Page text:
XERITOWN is a 59 hectare sustainable mixed-use development in one of the fastest growing cities of the world: Dubai. It provides housing for approximately 7000 inhabitants. It is located in Dubailand, a new extension of the city towards the inland desert. Instead of considering the site as a tabula rasa XERITOWN takes the desert and local climate as a context within which the urban form emerges by working with the natural environment instead of against it.
In the design, the built up area has been compressed to occupy only 50% of the site as an immediate reaction to the sun conditions to achieve a compact shaded fabric: its structure is defined by alternating narrow pedestrian alleys and small squares, typical of Arabic towns. This urban tissue is divided in elongated islands that are orientated so to gain from the prevailing winds crossing the site. The cool breeze from the sea is channeled between the islands and through the longitudinal cuts in the urban fabric, while the hot wind from the desert is deviated above the development. Natural ventilation is enhanced by a rugged skyline breaking up air flows on the scale of both low rises and towers. Similar dynamics determine the formations of the dunes in the desert, thus the development appears as dunescape where the urban islands could be interpreted as a consolidation of the desert dunes.
The resulting landscape area is one of the design’s strongest assets. The landscape design draws on the existing potentially humid spots that are preserved thanks to a careful positioning of the islands. It is conceived as a series of humid zones in an arid setting and it profits from grey water, an inevitable byproduct of local human settlement. So the design not only builds on the present biodiversity of plants and animals, but enhances it, providing attractive designated areas.
A focal part of the design is the edge between the urban fabric and the landscape. This is the moment in which architecture, infrastructure and landscape come together, coinciding with an intensification of human activity. Here people can walk under a shaded arcade looking at shops, or stroll along a promenade observing the landscape. A shading device is located here composed by photovoltaic panels which provide valuable energy to the site. The search for solutions that focus both on resource saving principles and on creating a pleasant environment for social interaction also determine the design of the architectural typologies, all of which benefit both climatically and visually from the proximity to the landscape.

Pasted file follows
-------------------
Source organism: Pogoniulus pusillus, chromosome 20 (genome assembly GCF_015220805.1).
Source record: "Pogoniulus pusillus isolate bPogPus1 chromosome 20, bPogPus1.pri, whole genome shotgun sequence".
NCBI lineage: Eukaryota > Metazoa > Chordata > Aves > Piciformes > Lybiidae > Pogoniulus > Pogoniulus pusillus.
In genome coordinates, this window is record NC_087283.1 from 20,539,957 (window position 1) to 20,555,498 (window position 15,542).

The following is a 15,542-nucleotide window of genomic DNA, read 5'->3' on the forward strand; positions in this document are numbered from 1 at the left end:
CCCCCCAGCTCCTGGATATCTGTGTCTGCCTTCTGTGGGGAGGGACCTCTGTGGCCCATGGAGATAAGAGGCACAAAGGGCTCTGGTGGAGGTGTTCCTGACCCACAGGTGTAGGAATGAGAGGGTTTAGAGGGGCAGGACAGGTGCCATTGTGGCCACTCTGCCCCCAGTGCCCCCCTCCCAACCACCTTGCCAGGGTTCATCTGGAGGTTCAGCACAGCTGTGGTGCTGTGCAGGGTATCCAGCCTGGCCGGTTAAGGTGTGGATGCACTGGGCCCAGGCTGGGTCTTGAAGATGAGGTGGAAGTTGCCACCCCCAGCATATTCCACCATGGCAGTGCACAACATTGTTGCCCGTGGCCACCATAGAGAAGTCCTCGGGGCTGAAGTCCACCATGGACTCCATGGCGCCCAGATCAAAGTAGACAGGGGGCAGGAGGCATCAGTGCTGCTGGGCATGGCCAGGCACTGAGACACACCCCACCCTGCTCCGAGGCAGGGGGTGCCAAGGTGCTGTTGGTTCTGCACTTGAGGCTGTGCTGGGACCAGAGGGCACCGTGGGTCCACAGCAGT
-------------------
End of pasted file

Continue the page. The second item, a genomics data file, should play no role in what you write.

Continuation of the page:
The project applies a multitude of strategies for achieving an ecological quality and energy conservation like reducing energy demand by minimizing solar gains thanks to north-east orientation natural ventilation and earth pipes, dimmable LED street lighting, photovoltaic panels to generate low-voltage direct current electricity and roof top turbines; strategies for the conversion of recourses by the reduction of the demand of potable water thanks to low water-use appliances, grey water recycling for irrigation and water saving irrigation systems, low maintenance landscape, re-use of soil present on site and waste-recycling facilities, strategies to reduce carbon emissions by easy access to public transport and by extensive shaded and well ventilated pedestrian and cycling network.
SMAQ – architecture urbanism research: Sabine Müller, Andreas Quednau with Joachim Schultz, Team: Therese Granberg, Ludovica Rogers, Felipe Flores, Kathrin Löer, Valle Medina, Martino Sacchi; with X-Architects (Dubai); Johannes Grothaus Landscape Architects (Potsdam/Dubai), Reflexion (Zürich), Buro Happold (London/Dubai)
Site Area: 59 ha
Gross Floor Area: 486.000 m2
Client: Dubai Properties, United Arab Emirates
Holcim Award 2008 for Sustainable Construction (Regional Acknowledgement Prize)
Location: Dubai, AE